The Sky in Art

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“Over the last weeks, Artpool’s team has been constantly looking up. As we have become in immersed in the project Celeste, by Spanish artist Solimán Lopez who has been installing beacons in cities all over the world to take pictures of the sky, we perceive ourselves talking about how the heavens have been an important subject in art, and the many different and interesting projects artists have created by looking up.

Of course you know the mesmerising blue of The Starry Night, by Van Gogh or the vibrant red background in The Scream by Edvard Munch. But do you know these other amazing artworks?”

“In 1963, Georgia O’Keffee began to capture the endless expanses of clouds she had observed from airplane windows during her trips all over the world. The American painter described the changing patterns and colors she saw through her cabin window as “breathtaking” and was moved to interpret these sights and feelings in paint. Sky above Clouds IV is the most ambitious of the series: the monumental painting created in 1965, as she was 77 years old, measures 2,5 meters tall by 7 meters wide. The reason why she worked on such a large canvas was because the size also helps to get across the experience of seeing the great expanse of the sky when flying.”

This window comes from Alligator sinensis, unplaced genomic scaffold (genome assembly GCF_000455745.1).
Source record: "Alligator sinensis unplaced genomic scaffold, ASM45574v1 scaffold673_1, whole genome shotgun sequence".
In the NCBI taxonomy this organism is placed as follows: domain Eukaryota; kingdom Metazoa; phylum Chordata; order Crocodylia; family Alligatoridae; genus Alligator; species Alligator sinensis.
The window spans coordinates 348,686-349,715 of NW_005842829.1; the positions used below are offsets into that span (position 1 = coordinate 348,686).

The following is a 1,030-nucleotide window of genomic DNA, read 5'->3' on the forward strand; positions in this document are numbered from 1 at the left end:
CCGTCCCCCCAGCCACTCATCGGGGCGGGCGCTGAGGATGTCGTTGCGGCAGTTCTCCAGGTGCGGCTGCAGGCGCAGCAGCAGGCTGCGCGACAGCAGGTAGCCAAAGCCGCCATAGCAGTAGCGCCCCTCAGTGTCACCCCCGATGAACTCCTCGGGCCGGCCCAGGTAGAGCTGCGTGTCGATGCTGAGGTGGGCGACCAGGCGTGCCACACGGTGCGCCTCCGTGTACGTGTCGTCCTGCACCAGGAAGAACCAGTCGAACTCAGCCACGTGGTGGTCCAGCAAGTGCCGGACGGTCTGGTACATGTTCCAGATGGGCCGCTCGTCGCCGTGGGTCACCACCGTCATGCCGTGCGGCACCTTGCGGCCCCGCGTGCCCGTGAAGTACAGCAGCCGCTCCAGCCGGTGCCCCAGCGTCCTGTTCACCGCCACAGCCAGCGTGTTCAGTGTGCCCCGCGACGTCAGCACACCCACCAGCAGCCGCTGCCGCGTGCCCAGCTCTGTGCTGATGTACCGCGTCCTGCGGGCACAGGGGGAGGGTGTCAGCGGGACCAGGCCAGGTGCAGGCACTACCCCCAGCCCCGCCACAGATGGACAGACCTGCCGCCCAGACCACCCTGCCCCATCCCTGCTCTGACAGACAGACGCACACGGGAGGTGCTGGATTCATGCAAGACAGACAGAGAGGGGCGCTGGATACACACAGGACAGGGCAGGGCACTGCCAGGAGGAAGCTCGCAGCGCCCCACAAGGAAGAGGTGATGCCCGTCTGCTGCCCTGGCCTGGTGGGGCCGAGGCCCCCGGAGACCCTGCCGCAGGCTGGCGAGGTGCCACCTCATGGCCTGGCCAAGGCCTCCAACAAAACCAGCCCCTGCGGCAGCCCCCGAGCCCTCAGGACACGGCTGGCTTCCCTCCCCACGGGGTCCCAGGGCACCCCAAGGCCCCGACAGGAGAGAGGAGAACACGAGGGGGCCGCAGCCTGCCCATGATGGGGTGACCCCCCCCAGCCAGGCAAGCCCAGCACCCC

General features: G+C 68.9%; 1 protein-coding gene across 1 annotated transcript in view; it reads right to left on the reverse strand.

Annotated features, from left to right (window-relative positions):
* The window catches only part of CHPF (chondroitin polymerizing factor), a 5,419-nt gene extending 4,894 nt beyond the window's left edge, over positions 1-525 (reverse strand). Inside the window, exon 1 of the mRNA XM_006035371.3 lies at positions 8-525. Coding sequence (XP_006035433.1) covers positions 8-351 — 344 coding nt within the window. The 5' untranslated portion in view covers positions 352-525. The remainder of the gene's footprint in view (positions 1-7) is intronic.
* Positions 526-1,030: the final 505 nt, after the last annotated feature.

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Flamingo, J. (2022, July 13). The sky in art. Artpool Blog. https://blog.artcuratorgrid.com/the-sky-in-art/

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These artists replicate the idea of touching the sky, and this sort of captivating experience is what I want to touch on in designing an experience for visitors. Before the Wright Brothers were known as engineering marvels, they were not scientists as much as visionaries who were interested in the sky. Each of the pieces in the above article were inspired by the sky in some way, and each one differently. The Wright Brothers inspiration is not the only way to inspire people to look up, and these are examples of that.